Click here for Walkern’s Magna Carta baron William de Lanvalei
Walkern (‘Walchra’ in Domesday) is a village and civil parish in East Hertfordshire. It is located about four miles from Stevenage, close to the source of the River Beane, a chalk stream. Walkern is noted as the home of Jane Wenham, who was in 1712 the last woman in England to be convicted of witchcraft and sentenced to death. Walkern’s rare octagonal dovehouse, built around 1700, is the symbol of Walkern History Society.
The River Beane crosses Church End at a scenic ford in the medieval heart of the village. The ford is overlooked by the 15th century Bridgefoot Farm and thatched Wych Elm cottage. Close by is a rare Wealden House.
The parish church of St Mary the Virgin is one of the oldest village churches in Hertfordshire, with a Saxon wall and rare chalk rood (crucifix) dating back to the middle 10th century. St Mary’s also houses a fine Purbeck marble effigy, most probably of William de Lanvalei, Walkern’s Magna Carta baron.
Walkern has had several mills for grinding the wheat that grows so well in the area. The original medieval mill was located near the church, but was re-located to the southern side of the village probably in the early 17th century. This mill was rebuilt and converted to steam-power in the 19th century, and continued in use until WWII. The building is now residential.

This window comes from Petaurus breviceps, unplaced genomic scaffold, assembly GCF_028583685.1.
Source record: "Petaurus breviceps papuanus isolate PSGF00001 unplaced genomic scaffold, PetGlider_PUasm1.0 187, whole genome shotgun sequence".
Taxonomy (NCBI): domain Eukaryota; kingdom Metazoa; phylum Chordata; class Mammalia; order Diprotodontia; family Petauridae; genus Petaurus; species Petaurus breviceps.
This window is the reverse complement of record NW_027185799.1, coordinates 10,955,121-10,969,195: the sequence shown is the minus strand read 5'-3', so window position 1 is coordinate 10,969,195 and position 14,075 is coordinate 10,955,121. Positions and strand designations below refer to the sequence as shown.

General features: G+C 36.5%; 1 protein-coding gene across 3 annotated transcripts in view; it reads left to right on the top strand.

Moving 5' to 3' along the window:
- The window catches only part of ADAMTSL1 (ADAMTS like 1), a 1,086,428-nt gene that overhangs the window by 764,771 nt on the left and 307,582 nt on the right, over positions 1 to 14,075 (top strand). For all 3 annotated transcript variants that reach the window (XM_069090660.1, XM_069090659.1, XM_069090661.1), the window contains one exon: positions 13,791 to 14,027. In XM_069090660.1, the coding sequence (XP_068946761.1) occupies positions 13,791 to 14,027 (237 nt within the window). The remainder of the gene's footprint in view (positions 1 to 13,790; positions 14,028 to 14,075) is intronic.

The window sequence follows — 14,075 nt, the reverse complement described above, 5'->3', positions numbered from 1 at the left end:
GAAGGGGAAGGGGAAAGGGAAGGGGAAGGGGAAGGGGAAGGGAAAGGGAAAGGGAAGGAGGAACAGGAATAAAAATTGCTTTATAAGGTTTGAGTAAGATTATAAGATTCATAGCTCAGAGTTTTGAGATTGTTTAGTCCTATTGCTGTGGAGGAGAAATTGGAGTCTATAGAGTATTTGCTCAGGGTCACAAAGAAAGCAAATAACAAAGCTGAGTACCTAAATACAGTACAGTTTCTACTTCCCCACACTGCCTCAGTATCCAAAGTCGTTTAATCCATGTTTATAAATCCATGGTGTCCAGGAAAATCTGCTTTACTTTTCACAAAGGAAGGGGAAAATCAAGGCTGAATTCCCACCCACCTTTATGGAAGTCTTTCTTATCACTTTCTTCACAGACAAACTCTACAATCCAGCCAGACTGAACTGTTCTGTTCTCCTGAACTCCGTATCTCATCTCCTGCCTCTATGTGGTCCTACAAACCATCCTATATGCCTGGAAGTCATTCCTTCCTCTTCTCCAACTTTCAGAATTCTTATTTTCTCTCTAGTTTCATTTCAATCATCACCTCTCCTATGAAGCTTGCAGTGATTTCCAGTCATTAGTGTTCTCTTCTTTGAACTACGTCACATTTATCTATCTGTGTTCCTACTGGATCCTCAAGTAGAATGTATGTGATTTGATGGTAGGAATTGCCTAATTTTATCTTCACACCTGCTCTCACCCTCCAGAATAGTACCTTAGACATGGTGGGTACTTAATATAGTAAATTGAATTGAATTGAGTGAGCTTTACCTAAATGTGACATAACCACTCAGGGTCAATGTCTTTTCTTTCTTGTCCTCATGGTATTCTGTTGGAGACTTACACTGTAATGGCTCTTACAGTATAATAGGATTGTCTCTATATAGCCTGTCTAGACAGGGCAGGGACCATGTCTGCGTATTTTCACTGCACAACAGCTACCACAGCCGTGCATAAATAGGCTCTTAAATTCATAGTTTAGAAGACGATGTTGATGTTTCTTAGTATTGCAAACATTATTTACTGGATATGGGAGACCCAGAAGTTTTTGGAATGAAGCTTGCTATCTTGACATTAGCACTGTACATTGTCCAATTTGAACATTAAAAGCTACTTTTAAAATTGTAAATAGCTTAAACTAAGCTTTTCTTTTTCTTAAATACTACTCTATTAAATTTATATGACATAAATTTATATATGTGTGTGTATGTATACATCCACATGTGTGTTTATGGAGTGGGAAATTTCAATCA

Barley for malting was also grown extensively in the area, and Wright’s Brewery was established in the village in the mid-19th century, using its own artesian well to produce beer and aerated water. Wrights started cider-making in WWI and was finally closed in the 1980s and converted to housing.
Walkern Hall, originally Clay Hall, was built in the late 18th century. The brewer and diarist John Izzard Pryor lived there from 1828 until his death in 1863, capturing life in the village in a series of detailed diaries. John Izzard was the great-great-great-great-uncle of the current owner of Walkern Hall.
The village has several shops including a convenience store and Post Office, ‘Beaubelles’ a locally run hair and beauty salon, ‘Hearts and Crafts’ a haberdashery shop, ‘Jolie’ a shop that features homestyle products, ‘The Brewery Tearooms’ serving fine teas and cakes, a petrol station, a Christmas shop on the north side of the village, and a public art gallery near the White Lion public house. Other pubs include the Yew Tree which also offers Chinese cuisine.
The village also features a primary school, a doctor’s surgery, a recreation ground, a Sports and Community Centre – where, according to the time of year, cricket or football is played, and many other clubs use the facilities, including Walkern History Society. Walkern Sports and Community Centre is located at the southern end of the village near the War Memorial, and opposite the old mill.
With thanks to Walkern History Society for the use of their photographs.